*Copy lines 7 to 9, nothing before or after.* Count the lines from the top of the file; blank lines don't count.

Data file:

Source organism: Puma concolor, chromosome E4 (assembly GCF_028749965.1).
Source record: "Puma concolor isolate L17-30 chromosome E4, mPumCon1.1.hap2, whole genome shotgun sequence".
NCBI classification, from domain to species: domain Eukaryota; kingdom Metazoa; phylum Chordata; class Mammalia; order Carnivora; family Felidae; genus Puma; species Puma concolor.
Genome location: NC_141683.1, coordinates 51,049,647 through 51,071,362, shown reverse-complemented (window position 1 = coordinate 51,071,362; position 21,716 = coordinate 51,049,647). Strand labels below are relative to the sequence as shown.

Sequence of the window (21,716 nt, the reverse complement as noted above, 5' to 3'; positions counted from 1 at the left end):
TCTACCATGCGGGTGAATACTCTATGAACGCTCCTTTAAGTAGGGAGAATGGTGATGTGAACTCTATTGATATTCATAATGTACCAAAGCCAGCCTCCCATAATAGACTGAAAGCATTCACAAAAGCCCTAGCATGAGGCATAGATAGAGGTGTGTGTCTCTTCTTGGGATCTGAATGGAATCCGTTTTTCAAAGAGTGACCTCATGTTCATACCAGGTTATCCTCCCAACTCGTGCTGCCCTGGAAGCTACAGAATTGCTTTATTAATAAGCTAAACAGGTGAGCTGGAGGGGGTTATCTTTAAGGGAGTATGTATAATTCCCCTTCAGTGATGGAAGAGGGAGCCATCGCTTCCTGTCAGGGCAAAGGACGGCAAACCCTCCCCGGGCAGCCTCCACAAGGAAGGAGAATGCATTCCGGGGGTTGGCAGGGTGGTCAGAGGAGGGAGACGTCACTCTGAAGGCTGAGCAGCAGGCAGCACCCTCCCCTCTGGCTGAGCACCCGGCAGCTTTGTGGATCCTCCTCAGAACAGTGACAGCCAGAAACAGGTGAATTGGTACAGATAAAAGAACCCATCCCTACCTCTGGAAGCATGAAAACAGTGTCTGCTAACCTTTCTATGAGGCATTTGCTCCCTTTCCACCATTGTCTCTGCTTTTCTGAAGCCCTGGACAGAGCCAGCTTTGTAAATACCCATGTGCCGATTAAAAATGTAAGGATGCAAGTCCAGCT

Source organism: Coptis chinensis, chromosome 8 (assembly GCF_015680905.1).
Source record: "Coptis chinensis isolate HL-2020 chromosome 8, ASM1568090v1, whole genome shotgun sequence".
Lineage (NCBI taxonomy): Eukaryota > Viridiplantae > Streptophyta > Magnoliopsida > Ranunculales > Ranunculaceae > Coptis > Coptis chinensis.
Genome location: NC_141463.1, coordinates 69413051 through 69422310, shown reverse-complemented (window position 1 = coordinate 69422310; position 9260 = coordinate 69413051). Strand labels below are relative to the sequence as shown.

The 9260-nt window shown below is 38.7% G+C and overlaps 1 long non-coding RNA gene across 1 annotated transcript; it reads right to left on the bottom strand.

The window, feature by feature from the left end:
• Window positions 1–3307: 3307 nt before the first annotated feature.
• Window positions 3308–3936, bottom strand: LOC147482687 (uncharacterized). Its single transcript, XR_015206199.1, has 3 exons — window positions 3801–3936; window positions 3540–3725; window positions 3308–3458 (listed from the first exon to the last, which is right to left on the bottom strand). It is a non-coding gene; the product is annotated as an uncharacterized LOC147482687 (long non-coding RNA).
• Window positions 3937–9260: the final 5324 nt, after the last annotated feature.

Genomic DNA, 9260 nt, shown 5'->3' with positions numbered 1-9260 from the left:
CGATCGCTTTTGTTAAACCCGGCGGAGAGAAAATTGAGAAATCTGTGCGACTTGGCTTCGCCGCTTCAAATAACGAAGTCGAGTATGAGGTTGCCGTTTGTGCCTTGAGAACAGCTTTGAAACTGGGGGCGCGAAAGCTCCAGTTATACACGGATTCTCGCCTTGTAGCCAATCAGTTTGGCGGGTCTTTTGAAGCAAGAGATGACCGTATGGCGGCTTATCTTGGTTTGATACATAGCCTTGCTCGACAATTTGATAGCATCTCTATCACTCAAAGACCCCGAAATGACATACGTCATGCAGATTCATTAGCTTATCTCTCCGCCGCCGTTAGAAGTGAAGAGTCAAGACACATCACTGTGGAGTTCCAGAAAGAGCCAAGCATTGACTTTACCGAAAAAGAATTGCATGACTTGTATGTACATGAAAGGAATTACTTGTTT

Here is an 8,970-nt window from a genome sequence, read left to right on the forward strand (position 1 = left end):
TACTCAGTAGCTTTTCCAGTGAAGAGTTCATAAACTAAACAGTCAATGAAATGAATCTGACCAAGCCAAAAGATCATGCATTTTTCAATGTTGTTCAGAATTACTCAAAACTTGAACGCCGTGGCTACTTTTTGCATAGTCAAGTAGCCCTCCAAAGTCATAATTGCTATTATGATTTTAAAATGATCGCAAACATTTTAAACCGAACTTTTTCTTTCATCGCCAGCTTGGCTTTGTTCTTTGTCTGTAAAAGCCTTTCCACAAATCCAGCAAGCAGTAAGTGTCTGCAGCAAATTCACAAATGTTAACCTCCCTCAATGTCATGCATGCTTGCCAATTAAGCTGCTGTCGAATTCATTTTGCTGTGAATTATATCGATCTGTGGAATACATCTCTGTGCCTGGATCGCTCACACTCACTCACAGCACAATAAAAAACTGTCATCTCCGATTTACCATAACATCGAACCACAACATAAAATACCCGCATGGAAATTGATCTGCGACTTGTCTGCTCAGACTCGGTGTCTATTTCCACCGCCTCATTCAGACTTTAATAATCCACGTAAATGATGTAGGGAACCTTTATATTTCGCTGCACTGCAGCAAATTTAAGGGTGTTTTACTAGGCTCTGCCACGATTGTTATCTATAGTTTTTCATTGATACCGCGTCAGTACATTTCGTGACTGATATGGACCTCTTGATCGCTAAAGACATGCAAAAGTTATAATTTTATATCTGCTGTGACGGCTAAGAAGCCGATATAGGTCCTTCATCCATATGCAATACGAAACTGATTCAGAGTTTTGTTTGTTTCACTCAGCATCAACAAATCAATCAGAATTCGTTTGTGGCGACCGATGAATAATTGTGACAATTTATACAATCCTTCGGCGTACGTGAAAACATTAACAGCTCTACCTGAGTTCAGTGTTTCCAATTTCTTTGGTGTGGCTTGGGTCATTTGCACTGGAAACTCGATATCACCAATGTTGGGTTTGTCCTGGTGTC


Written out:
Source organism: Coptis chinensis, chromosome 8 (assembly GCF_015680905.1).
Source record: "Coptis chinensis isolate HL-2020 chromosome 8, ASM1568090v1, whole genome shotgun sequence".
Lineage (NCBI taxonomy): Eukaryota > Viridiplantae > Streptophyta > Magnoliopsida > Ranunculales > Ranunculaceae > Coptis > Coptis chinensis.